The idea is that, if you have a chronic illness, you get a certain number of “spoons” per day. Spoons representing the amount of energy you have to give. I think the analogy would work better with money, but Ms. Miserando came up with the idea in a restaurant, so it’s spoons. Each task throughout the day costs one spoon. Once you run out of spoons, you have to stop. If you keep going, you need to borrow spoons from the next day, which compromises that day. Some days, you get up, and there are only a couple of spoons in the drawer. Other days, the drawer is full. It’s as good an explanation of what it’s like to be on hormone treatment as I’ve heard.
The cruel variation on the spoon theory for those of us who are on hormone treatment permanently is that each day, there are fewer spoons in the drawer. One day, there will be no spoons at all. Then, I won’t be able to do much.
Of course, if you read my last post, you know that I’m hopeful that it isn’t just hormone treatment that’s giving me these great results. If that’s true, maybe I will be able to go off Lupron and Xtandi at some point, and I eventually will be “all better.” But not today. Not this year, or next. As long as I keep taking my horse pills and getting my shots, my ability and desire to do the things I used to do will continue to wane for the foreseeable future.
But the good news is, I still have the ability and the desire to do some things I love to do now. I will continue to work with the kids for as long as I possibly can. That gets me onstage a little, and it’s a great way for me to keep my voice in shape and keep doing music on some level. But that’s not why I’m doing it. I’m doing it because I love my friends and I love those kids. I don’t regret my decision to stop being a bandleader myself, but it will be a very sad day for me when I can’t mentor those kids anymore. I get more excited and motivated about that than anything else I’m doing right now, except for what I’m actually doing right now. Writing this blog.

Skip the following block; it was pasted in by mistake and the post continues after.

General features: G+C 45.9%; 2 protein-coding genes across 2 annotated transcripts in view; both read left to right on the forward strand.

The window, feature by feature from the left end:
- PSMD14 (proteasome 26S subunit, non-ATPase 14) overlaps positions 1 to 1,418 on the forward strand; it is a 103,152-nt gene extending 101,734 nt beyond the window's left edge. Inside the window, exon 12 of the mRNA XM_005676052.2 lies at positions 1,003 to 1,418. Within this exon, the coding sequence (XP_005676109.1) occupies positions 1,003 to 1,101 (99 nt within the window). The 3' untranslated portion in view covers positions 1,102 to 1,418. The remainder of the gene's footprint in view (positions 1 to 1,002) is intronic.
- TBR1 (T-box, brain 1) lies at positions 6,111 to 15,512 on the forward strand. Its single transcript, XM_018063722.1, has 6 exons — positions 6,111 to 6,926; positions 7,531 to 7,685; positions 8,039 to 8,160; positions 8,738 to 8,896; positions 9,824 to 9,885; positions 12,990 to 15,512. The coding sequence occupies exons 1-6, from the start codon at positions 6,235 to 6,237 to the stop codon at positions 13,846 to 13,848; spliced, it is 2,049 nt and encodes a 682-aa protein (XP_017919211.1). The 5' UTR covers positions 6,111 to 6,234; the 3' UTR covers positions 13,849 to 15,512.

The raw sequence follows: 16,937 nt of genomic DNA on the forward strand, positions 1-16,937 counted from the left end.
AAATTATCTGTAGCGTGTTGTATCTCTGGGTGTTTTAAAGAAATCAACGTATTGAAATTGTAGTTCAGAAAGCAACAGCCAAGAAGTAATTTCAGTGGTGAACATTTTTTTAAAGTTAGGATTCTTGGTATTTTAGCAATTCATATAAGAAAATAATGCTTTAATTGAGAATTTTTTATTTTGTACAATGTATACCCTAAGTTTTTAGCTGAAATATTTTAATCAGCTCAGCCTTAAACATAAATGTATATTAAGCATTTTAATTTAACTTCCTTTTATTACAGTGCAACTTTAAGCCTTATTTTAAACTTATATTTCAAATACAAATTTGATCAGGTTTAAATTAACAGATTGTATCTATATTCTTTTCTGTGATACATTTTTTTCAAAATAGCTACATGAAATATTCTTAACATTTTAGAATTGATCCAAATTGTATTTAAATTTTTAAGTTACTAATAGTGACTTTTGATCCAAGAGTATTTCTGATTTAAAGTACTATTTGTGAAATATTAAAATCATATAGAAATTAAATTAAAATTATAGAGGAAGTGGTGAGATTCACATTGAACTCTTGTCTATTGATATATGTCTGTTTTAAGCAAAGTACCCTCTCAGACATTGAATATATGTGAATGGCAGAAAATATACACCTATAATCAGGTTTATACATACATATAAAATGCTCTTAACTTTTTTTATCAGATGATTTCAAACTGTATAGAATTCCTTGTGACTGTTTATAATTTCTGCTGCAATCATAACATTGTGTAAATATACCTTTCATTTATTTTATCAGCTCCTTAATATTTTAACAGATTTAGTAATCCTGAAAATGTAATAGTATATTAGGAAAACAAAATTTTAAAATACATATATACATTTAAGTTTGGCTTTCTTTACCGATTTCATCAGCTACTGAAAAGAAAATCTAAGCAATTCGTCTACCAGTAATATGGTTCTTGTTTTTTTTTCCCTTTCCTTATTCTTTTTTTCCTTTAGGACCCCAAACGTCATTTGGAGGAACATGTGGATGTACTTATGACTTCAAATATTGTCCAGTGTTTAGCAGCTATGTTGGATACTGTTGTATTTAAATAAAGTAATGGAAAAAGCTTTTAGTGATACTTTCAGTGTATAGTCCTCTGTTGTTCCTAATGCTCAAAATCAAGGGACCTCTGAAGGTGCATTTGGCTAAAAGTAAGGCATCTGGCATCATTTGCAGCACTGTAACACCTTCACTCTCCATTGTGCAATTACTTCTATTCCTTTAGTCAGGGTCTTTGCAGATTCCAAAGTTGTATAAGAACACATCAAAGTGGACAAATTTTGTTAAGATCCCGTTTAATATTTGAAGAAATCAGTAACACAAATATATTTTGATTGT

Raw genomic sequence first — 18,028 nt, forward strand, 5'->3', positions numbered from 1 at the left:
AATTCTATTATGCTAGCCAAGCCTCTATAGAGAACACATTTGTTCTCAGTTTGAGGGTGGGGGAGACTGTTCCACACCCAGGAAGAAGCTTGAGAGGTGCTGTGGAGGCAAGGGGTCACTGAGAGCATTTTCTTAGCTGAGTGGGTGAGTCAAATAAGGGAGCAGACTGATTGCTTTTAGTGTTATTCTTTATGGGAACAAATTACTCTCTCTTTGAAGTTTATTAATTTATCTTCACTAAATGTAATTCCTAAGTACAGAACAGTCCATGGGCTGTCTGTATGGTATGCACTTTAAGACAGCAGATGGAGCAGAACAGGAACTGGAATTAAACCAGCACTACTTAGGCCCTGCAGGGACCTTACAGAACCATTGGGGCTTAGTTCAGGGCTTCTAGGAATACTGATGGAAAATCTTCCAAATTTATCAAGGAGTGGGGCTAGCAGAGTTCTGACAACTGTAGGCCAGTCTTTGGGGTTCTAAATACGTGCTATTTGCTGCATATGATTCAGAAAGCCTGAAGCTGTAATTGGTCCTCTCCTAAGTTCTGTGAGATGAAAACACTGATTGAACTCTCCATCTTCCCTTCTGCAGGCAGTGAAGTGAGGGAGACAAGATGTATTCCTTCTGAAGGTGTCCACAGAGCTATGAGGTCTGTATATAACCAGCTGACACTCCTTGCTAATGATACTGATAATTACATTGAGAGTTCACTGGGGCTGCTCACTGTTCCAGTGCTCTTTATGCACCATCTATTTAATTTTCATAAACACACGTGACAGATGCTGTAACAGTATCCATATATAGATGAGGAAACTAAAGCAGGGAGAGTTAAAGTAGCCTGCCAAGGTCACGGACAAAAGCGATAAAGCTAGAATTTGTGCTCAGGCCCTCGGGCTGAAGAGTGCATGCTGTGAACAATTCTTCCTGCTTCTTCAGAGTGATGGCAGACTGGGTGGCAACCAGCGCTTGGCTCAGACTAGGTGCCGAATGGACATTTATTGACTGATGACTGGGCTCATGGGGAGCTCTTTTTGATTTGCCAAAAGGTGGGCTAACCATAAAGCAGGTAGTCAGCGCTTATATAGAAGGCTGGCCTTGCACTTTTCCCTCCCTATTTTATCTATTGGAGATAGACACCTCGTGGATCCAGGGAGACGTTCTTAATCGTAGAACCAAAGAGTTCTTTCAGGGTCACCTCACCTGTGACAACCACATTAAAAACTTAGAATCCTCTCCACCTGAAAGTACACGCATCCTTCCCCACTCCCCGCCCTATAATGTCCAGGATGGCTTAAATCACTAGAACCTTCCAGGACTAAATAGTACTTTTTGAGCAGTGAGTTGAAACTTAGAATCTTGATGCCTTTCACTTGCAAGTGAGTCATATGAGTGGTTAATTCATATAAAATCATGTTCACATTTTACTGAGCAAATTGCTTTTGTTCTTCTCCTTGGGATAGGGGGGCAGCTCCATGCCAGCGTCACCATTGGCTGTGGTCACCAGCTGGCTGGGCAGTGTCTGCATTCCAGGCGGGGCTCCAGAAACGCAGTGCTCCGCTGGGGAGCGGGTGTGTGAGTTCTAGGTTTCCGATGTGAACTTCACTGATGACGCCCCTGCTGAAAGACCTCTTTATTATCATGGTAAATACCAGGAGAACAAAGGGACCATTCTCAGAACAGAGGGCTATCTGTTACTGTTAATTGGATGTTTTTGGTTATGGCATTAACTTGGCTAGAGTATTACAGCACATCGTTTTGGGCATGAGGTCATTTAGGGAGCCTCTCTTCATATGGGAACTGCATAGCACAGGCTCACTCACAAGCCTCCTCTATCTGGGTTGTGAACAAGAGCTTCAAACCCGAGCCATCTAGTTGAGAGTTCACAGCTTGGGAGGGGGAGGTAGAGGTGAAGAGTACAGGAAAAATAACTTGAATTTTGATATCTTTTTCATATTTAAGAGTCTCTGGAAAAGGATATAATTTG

I’m sorry if I gave you the impression that my cancer is cured. If my oncologist is correct, and hormone treatment is what’s keeping it in check, my cancer will never be cured. And every day I’m on hormone treatment, the less weight I can lift, the more careful I have to be, and the more rest I need. That’s why I have to stop running the show. That’s why I’ve lost all desire to be in charge.
While I’m as grateful as I can be for my good number, and for the fact that I’m not in pain, the very treatments that are doing this for me are the ones that are pushing me to the sidelines. Please try to understand that. I’m not all better. That’s the other side of the coin. #waroncancer